Sexually Transmitted Diseases: Management by Urology, Emergency Medicine and Obstetrician/Gynecology Physicians does not Generally Follow CDC Guidelines
Weigler G, Perry C, Weigler A, Kim B, Yangouyian M, Vicena J and Richard Santucci*
Detroit Medical Center, Michigan State University College of Osteopathic Medicine, Michigan, USA
- *Corresponding Author:
- Richard Santucci
Detroit Medical Center, Clinical Professor
Michigan State University College of Osteopathic Medicine
4160 John R. Suite 1017, Detroit, Michigan 48201, USA
E-mail: [email protected]
Received date: August 14, 2013; Accepted date: October 15, 2013; Published date: October 17, 2013
Citation: Weigler G, Perry C, Weigler A, Kim B, Yangouyian M, et al. (2013) Sexually Transmitted Diseases: Management by Urology, Emergency Medicine and Obstetrician/Gynecology Physicians does not Generally Follow CDC Guidelines. J Community Med Health Educ 3:244. doi:10.4172/2161-0711.1000244.
Copyright: © 2013 Weigler G, et al. This is an open-access article distributed under the terms of the Creative Commons Attribution License, which permits unrestricted use, distribution, and reproduction in any medium, provided the original author and source are credited.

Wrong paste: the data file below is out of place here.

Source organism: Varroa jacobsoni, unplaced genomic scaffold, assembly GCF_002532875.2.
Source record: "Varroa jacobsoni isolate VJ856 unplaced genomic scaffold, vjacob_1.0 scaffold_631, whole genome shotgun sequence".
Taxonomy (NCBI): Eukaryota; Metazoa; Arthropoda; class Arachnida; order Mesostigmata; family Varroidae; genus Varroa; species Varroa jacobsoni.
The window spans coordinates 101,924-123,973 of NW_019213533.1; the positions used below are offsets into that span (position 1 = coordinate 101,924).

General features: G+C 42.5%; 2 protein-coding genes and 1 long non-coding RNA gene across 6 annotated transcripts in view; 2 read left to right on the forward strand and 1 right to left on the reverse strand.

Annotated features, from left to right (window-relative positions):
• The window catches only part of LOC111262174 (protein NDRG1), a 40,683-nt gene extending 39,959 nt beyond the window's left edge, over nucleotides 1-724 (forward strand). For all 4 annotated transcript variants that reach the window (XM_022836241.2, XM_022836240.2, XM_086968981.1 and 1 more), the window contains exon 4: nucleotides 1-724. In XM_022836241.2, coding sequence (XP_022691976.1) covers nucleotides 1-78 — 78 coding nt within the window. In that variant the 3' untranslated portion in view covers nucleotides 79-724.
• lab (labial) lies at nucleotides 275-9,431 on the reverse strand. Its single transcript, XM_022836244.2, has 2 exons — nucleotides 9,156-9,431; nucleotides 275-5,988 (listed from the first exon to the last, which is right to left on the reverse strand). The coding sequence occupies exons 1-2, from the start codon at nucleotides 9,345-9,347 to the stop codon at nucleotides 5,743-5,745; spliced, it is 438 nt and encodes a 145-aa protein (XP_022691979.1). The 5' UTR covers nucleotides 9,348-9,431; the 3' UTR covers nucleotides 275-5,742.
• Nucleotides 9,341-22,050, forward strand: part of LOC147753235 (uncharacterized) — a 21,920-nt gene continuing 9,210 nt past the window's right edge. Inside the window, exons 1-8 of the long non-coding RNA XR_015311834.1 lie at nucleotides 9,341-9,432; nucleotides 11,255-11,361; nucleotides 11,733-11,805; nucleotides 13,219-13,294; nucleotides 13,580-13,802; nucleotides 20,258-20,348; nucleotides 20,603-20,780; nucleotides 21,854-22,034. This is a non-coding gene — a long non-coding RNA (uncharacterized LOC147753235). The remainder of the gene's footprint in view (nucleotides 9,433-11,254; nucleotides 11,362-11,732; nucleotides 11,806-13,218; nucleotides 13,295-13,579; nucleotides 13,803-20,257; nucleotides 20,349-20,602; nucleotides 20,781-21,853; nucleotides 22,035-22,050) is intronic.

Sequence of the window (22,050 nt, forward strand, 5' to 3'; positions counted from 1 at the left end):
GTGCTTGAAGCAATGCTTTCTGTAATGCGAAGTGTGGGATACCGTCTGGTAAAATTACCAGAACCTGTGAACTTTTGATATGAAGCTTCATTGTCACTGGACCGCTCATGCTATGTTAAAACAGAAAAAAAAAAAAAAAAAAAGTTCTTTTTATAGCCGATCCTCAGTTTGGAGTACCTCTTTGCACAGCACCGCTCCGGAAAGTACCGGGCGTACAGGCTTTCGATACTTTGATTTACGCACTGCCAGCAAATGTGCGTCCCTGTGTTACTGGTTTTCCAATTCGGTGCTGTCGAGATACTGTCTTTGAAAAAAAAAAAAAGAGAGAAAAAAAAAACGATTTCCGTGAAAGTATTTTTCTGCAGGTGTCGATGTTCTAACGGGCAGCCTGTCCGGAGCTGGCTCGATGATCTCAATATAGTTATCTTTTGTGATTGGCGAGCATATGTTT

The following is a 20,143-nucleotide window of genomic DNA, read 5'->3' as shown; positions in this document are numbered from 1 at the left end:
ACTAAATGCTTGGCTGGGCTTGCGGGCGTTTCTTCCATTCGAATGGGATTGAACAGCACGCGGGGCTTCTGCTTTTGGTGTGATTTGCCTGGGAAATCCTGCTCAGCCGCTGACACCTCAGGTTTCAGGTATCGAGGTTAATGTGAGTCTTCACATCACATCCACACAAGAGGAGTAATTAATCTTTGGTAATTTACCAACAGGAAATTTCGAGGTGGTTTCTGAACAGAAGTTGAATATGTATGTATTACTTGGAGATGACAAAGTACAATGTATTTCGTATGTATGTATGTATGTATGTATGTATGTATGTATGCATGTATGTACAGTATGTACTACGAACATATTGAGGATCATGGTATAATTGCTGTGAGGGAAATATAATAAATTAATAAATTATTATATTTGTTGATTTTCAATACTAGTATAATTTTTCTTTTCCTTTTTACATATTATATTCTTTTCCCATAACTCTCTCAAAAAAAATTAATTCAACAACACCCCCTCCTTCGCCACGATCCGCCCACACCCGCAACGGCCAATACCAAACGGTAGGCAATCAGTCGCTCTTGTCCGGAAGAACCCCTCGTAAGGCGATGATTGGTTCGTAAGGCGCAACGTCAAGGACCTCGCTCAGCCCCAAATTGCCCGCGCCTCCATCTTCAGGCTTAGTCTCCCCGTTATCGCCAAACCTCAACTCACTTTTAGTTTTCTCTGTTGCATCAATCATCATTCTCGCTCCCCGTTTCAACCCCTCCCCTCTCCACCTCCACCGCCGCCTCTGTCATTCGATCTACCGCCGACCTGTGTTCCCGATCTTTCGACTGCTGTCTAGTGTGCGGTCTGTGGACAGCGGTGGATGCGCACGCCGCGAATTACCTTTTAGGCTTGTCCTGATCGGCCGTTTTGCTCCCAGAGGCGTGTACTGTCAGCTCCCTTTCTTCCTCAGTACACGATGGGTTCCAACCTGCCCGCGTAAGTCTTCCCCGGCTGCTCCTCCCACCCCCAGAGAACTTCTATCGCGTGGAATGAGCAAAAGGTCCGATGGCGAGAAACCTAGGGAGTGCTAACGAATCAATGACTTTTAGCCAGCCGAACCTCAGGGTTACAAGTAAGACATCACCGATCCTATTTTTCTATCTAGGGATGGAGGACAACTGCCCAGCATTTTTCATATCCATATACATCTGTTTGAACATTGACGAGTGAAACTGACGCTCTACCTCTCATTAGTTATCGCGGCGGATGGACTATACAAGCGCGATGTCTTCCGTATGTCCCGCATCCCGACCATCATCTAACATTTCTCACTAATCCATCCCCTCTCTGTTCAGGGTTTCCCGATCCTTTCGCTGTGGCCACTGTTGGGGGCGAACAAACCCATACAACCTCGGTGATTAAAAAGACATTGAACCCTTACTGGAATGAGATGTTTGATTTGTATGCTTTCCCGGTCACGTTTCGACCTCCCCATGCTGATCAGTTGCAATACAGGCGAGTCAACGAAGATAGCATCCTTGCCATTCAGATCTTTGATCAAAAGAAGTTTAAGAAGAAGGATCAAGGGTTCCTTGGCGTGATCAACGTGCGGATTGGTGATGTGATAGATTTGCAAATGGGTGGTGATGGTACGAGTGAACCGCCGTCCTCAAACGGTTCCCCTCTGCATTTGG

Aim: This study was designed to determine the practice habits of physicians in reporting and treating sexually transmitted diseases (STDs), which infect an estimated 15 million people each year in the United States. We hypothesize a variance in how STDs are treated among different medical specialties and the rate of adherence to CDC guidelines. Methods: Prospective study querying 125 physicians regarding STD treatment habits. Seven-question surveys were distributed among urology, ob/gyn, and emergency medicine attending and resident physicians. Results: Of the questionnaires circulated, 76 (61%) were completed. Resident physician response (87%) was higher than attending physician response (13%). 100% of EM and 85% of urology doctors administer empiric STD medications based on history and physical exam findings alone, while most obstetrician/gynecologists (62%) wait for positive cultures prior to treatment. Most physicians do not treat partners of the index patient (ob/gyn 69%, Urology 55%, EM 73%). Reasons for not treating partners were varied and included: follow up, allergies, concerns of medicolegal recourse, time, and loss of revenue and office resources. Finally, while most physicians were concerned about follow-up care, there was no consistency in follow up plans. Conclusion: Our study showed physicians vary greatly in treating and managing STDs. Despite published guidelines by the Center for Disease Control (CDC) specifying an appropriate treatment course for the index patient and their partner, the majority of physicians do not follow these CDC guidelines. This may be creating a quality of care problem for millions of American patients affected by STDs annually.